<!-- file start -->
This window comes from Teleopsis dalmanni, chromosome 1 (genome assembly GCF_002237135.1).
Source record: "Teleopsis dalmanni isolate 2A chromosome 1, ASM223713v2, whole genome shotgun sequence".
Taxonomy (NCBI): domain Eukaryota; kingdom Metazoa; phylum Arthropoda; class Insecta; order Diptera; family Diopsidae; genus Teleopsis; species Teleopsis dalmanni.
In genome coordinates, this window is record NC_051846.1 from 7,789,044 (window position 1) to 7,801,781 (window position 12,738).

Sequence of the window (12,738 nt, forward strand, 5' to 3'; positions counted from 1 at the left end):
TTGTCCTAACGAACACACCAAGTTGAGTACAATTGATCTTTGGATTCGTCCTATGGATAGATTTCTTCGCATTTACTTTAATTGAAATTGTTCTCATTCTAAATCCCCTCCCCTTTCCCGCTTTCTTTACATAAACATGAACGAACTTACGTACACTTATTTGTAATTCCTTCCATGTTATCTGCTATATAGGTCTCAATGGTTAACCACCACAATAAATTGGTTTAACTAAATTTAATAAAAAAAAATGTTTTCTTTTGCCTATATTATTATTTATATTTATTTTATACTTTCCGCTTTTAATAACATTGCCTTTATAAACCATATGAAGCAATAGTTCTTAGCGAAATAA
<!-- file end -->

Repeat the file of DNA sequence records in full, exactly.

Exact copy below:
This window comes from Teleopsis dalmanni, chromosome 1 (genome assembly GCF_002237135.1).
Source record: "Teleopsis dalmanni isolate 2A chromosome 1, ASM223713v2, whole genome shotgun sequence".
Taxonomy (NCBI): domain Eukaryota; kingdom Metazoa; phylum Arthropoda; class Insecta; order Diptera; family Diopsidae; genus Teleopsis; species Teleopsis dalmanni.
In genome coordinates, this window is record NC_051846.1 from 7,789,044 (window position 1) to 7,801,781 (window position 12,738).

Sequence of the window (12,738 nt, forward strand, 5' to 3'; positions counted from 1 at the left end):
TTGTCCTAACGAACACACCAAGTTGAGTACAATTGATCTTTGGATTCGTCCTATGGATAGATTTCTTCGCATTTACTTTAATTGAAATTGTTCTCATTCTAAATCCCCTCCCCTTTCCCGCTTTCTTTACATAAACATGAACGAACTTACGTACACTTATTTGTAATTCCTTCCATGTTATCTGCTATATAGGTCTCAATGGTTAACCACCACAATAAATTGGTTTAACTAAATTTAATAAAAAAAAATGTTTTCTTTTGCCTATATTATTATTTATATTTATTTTATACTTTCCGCTTTTAATAACATTGCCTTTATAAACCATATGAAGCAATAGTTCTTAGCGAAATAA